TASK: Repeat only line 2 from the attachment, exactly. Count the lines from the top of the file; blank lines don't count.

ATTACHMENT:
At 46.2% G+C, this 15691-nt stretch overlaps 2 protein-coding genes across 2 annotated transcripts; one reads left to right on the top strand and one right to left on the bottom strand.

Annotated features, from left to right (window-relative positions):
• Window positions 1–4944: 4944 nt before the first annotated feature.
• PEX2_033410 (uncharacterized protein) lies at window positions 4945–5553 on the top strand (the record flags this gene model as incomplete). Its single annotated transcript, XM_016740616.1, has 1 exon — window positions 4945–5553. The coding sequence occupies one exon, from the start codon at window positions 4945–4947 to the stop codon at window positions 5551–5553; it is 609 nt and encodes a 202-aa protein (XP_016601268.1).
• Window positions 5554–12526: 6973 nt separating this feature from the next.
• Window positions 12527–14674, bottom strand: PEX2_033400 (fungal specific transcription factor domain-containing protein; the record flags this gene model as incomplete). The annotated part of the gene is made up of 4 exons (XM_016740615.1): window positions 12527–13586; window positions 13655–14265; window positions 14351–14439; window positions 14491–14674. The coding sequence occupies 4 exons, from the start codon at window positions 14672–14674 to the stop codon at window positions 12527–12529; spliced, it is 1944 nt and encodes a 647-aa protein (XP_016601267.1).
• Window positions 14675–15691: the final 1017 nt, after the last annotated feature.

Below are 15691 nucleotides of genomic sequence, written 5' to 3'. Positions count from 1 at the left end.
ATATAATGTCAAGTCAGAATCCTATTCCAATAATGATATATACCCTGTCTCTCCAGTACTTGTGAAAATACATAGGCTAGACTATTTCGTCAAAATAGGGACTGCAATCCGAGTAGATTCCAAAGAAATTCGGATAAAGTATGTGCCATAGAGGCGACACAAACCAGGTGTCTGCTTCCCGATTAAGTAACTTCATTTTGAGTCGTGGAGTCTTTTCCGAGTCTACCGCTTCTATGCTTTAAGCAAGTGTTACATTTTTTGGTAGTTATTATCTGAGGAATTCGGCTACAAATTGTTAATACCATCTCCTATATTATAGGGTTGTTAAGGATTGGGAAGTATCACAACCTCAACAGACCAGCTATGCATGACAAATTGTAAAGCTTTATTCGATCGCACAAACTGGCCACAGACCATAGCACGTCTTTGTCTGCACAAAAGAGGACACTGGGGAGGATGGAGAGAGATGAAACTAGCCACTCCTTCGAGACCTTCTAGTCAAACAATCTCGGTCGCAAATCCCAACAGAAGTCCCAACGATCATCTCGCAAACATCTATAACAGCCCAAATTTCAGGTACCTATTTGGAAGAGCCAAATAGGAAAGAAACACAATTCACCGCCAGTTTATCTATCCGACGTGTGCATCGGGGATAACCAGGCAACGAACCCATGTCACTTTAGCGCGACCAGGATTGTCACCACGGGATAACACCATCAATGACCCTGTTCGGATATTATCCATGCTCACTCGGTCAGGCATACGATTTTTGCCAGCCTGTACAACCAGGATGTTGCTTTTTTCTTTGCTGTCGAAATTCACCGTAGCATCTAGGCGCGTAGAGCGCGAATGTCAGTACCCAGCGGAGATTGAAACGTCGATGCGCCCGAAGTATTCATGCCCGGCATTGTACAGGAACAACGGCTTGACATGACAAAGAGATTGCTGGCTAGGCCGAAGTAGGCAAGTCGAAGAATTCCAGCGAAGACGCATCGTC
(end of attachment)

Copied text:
Annotated features, from left to right (window-relative positions):